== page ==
# How does $\sum_{p<x} p^{-s}$ grow asymptotically for $\text{Re}(s) < 1$?

Note the $p < x$ in the sum stands for all primes less than $x$. I know that for $s=1$, $$\sum_{p<x} \frac{1}{p} \sim \ln \ln x ,$$ and for $\mathrm{Re}(s) > 1$, the partial sums actually converge to a finite limit called the prime zeta function, which has an analytic continuation to the whole right-half plane but the actual series diverges in the critical strip. So anyway, I'm wondering what the asymptotic behavior of the partial sums are in the limit as $x \to \infty$ for a given value of $s$ with $\mathrm{Re}(s) < 1$. At first I intuitively conjectured it might be something vaguely like the following $$\sum_{p<x} \frac1{p^s} \sim f(s) \pi(x)^{1-s} , \quad f(s) = \lim_{n\to\infty} \int_0^1 g_n(u) u^{-s} du$$ but after some thought I'm not sure if this kind of formula will work after all. Any ideas?

Note again: I'm asking about asymptotics when $\mathrm{Re}(s) < 1$.

• The first term should be the prime zeta function itself, so I'm not sure your conjecture works (because I think it goes to $0$ as $x$ goes to $\infty$). – Joel Cohen Jul 4 '11 at 11:36
• Sorry I may not have been clear earlier, I was talking about the first term of the asymptotic expansion of $\sum$. But since your series converges, shouldn't you have $\sum \sim P(s)$ (where $P$ denotes the prime zeta function) ? On the other hand, I think $\pi(x)^{1-s} \longrightarrow 0$. – Joel Cohen Jul 4 '11 at 11:56
• @Joel: As I put in the title, $\mathrm{Re}(s) < 1$. – anon Jul 4 '11 at 12:02
• Oh sorry, I was mislead by the "$\textrm{Re}(s) > 1$" in the body of the question (to avoid further confusion, I suggest you mention it again at the end). Never mind then :). – Joel Cohen Jul 4 '11 at 12:07
• @Anon: What you want is $$\pi\left(x^{1-s}\right)\ \ \text{rather than}\ \ \ \pi(x)^{1-s}.$$ – Eric Naslund Jul 4 '11 at 17:04

Asymptotic: For $k>-1$ we have $$\sum_{p\leq x}p^{k}=\text{li}\left(x^{k+1}\right)+O\left(x^{k+1}e^{-c\sqrt{\log x}}\right).$$

Proof: We want to sum $\sum_{p\leq x}p^{-s}.$ Write this as a Riemann Stieltjes integral and use partial integration. The infinite series converges absolutely if $\text{Re}(s)>1$, so we assume that $\text{Re}(s)< 1.$ Then this is

$$\sum_{p\leq x}p^{-s}=\int_{2}^{x}t^{-s}d\left(\pi(t)\right)=t^{-s}\pi(t)\biggr|_{2}^{x}+s\int_{2}^{x}t^{-s-1}\pi(t)dt.$$

We expect this to be close to $\int_{2}^{x}t^{-s}d\left(\text{li}(t)\right)$, so consider

$$\int_{2}^{x}t^{-s}d\left(\pi(t)\right)-\int_{2}^{x}t^{-s}d\left(\text{li}(t)\right)=t^{-s}\left(\pi(t)-\text{li}(t)\right)\biggr|_{2}^{x}+s\int_{2}^{x}t^{-s-1}\left(\pi(t)-\text{li}(t)\right)dt$$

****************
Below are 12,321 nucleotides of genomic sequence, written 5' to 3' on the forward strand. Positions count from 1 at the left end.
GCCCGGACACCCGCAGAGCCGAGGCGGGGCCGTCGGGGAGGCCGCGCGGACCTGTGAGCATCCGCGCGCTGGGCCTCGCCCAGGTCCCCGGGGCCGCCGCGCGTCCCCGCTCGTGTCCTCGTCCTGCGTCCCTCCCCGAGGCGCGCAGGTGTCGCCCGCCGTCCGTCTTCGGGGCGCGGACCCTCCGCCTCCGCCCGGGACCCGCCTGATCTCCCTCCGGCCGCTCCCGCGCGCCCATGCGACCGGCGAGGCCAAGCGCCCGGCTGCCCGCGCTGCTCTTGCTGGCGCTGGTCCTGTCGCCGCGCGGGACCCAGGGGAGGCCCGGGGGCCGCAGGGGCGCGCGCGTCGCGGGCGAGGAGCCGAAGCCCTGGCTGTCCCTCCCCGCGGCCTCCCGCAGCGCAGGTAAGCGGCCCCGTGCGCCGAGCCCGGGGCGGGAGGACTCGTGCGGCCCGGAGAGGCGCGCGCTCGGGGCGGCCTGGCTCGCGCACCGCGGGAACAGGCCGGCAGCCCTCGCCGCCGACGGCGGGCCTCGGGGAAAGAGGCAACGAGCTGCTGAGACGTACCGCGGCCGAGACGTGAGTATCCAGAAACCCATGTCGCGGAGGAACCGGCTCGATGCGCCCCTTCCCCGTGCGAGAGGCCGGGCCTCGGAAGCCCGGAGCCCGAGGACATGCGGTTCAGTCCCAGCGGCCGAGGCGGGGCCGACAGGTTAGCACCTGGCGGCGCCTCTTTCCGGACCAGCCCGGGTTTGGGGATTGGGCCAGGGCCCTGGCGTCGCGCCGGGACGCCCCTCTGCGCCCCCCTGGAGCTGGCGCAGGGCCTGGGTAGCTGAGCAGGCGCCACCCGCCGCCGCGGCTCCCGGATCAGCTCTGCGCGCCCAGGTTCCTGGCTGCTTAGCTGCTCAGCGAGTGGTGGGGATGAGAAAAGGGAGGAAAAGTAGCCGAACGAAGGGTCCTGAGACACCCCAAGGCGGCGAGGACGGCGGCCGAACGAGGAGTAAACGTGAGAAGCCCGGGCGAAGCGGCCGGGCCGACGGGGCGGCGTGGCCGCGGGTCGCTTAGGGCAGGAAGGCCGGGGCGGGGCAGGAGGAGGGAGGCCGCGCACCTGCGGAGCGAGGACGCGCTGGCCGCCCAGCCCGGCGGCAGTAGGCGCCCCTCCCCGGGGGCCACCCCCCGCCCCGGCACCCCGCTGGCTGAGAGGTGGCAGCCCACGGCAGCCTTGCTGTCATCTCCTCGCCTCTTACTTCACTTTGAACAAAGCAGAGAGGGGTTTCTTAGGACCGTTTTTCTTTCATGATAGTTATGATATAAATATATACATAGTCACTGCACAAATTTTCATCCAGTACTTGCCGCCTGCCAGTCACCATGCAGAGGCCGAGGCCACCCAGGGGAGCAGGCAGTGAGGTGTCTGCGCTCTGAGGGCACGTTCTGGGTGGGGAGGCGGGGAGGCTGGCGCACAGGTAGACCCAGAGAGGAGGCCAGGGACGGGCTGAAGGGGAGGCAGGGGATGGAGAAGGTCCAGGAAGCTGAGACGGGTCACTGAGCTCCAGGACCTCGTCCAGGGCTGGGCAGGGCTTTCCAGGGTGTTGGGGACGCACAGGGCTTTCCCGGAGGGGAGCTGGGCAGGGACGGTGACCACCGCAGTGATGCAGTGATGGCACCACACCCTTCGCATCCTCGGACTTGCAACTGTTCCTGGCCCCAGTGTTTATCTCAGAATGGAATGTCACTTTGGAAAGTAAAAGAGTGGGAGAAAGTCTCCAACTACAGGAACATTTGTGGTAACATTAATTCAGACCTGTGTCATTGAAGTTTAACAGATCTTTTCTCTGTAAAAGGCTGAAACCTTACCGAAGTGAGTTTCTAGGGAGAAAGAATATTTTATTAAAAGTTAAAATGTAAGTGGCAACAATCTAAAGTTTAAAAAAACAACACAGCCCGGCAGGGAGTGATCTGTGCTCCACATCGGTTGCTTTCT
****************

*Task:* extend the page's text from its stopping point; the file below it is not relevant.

which by the quantitative prime number theorem is

$$=O\left(|s|xe^{-c\sqrt{\log x}}\int_2^x t^{-\text{Re(s)}-1}dt\right)=O\left(\frac{|s|}{\text{Re}(s)}x^{1-\text{Re}(s)}e^{-c\sqrt{\log x}}\right).$$ Notice if rewritten for real $s$, it appears much nicer.

Hence

$$\sum_{p\leq x}p^{-s}=\int_{2}^{x}\frac{t^{-s}}{\log t}dt+O\left(\frac{|s|}{\text{Re}(s)}x^{1-\text{Re}(s)}e^{-c\sqrt{\log x}}\right).$$

If we let $t=u^{\alpha}$, the integral term becomes $\int_{2}^{x^\frac{1}{\alpha}}\frac{u^{-\alpha s}u^{\alpha-1}}{\log u}du+O(1).$ Because we want the exponent to be zero, we need $-\alpha s+\alpha-1=0$ so let $\alpha=\frac{1}{1-s}$. Then we see that

$$\int_{2}^{x}\frac{t^{-s}}{\log t}dt=\int_{2}^{x^{1-s}}\frac{1}{\log u}du=\text{li}\left(x^{1-s}\right)+O(1).$$

(The $O(1)$ comes from the starting point of the integral) Consequently, for $\text{Re}(s)\neq 1$, we have that

$$\sum_{p\leq x}p^{-s}=\text{li}\left(x^{1-s}\right)+O\left(\frac{|s|}{\text{Re}(s)}x^{1-\text{Re}(s)}e^{-c\sqrt{\log x}}\right).$$

In particular for fixed $s$,

$$\sum_{p\leq x}p^{-s}\sim\frac{x^{1-s}}{(1-s)\log x}.$$

When $\text{Re}(s)=1$, things are special, and only when $s=1$ do we get $\log\log x$. Also, when $s=-k$ is real, we obtain

$$\sum_{p\leq x}p^{k}=\text{li}\left(x^{k+1}\right)+O\left(x^{k+1}e^{-c\sqrt{\log x}}\right).$$

Hope that helps,

Edit: I edited as previously the answer only applied to real $s$. Now it applies to all $s$ in the complex plane we $\text{Re}(s)<1$.

Edit: This question gets asked a lot on math.stackexchange, here are just some of the duplicates:

• Eric, while looking at your integral $\displaystyle \int_2^{x^{1-s}} 1/\log(u) du$, I wonder, why the integration path doesn't matter? – draks ... Mar 23 '12 at 11:30
• @draks I don't think I ever said it doesn't matter. You have to take the straight line, I think some crazy contour would make it false. – Eric Naslund Mar 23 '12 at 20:07
• Why do you change $\int_\color{red}1$ in the first equation to $\int_\color{red}2$ in the rest of the post? What is correct? – draks ... Nov 11 '12 at 16:49
• @draks: Well, $\pi(x)$ is supported on $[2,\infty]$, so they are the same. – Eric Naslund Nov 11 '12 at 17:06
• Hi @Eric ,one more question: Does $\int_{2}^{x}t^{-s-1}\pi(t)dt$ relate to a Mellin Transform $M_f(s) := \int \limits_{0}^\infty f(t)t^{s-1}\mathrm{d}t$? If so, what does that mean? – draks ... Jan 6 '13 at 23:31